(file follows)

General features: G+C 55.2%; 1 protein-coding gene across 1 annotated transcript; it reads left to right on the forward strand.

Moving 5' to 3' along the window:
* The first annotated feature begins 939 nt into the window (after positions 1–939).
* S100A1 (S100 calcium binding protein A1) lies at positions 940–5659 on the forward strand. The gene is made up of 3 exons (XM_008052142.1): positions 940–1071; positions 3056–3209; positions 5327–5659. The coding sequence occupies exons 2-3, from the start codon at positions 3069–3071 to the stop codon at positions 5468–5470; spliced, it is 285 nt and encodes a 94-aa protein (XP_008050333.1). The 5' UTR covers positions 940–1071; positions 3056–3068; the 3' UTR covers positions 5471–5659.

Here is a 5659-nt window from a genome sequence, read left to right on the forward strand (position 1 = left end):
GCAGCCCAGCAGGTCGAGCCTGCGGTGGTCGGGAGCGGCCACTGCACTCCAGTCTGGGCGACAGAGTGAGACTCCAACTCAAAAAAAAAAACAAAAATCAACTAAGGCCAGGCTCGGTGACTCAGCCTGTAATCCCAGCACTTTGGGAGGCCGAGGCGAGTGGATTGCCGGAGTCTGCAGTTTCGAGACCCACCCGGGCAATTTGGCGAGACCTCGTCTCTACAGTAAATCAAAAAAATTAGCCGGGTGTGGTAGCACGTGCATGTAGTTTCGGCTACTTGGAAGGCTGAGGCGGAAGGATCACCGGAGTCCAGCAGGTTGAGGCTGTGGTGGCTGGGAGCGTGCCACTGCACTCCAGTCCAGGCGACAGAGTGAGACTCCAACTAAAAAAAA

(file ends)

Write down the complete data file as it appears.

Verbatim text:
General features: G+C 55.2%; 1 protein-coding gene across 1 annotated transcript; it reads left to right on the forward strand.

Moving 5' to 3' along the window:
* The first annotated feature begins 939 nt into the window (after positions 1–939).
* S100A1 (S100 calcium binding protein A1) lies at positions 940–5659 on the forward strand. The gene is made up of 3 exons (XM_008052142.1): positions 940–1071; positions 3056–3209; positions 5327–5659. The coding sequence occupies exons 2-3, from the start codon at positions 3069–3071 to the stop codon at positions 5468–5470; spliced, it is 285 nt and encodes a 94-aa protein (XP_008050333.1). The 5' UTR covers positions 940–1071; positions 3056–3068; the 3' UTR covers positions 5471–5659.

Here is a 5659-nt window from a genome sequence, read left to right on the forward strand (position 1 = left end):
GCAGCCCAGCAGGTCGAGCCTGCGGTGGTCGGGAGCGGCCACTGCACTCCAGTCTGGGCGACAGAGTGAGACTCCAACTCAAAAAAAAAAACAAAAATCAACTAAGGCCAGGCTCGGTGACTCAGCCTGTAATCCCAGCACTTTGGGAGGCCGAGGCGAGTGGATTGCCGGAGTCTGCAGTTTCGAGACCCACCCGGGCAATTTGGCGAGACCTCGTCTCTACAGTAAATCAAAAAAATTAGCCGGGTGTGGTAGCACGTGCATGTAGTTTCGGCTACTTGGAAGGCTGAGGCGGAAGGATCACCGGAGTCCAGCAGGTTGAGGCTGTGGTGGCTGGGAGCGTGCCACTGCACTCCAGTCCAGGCGACAGAGTGAGACTCCAACTAAAAAAAA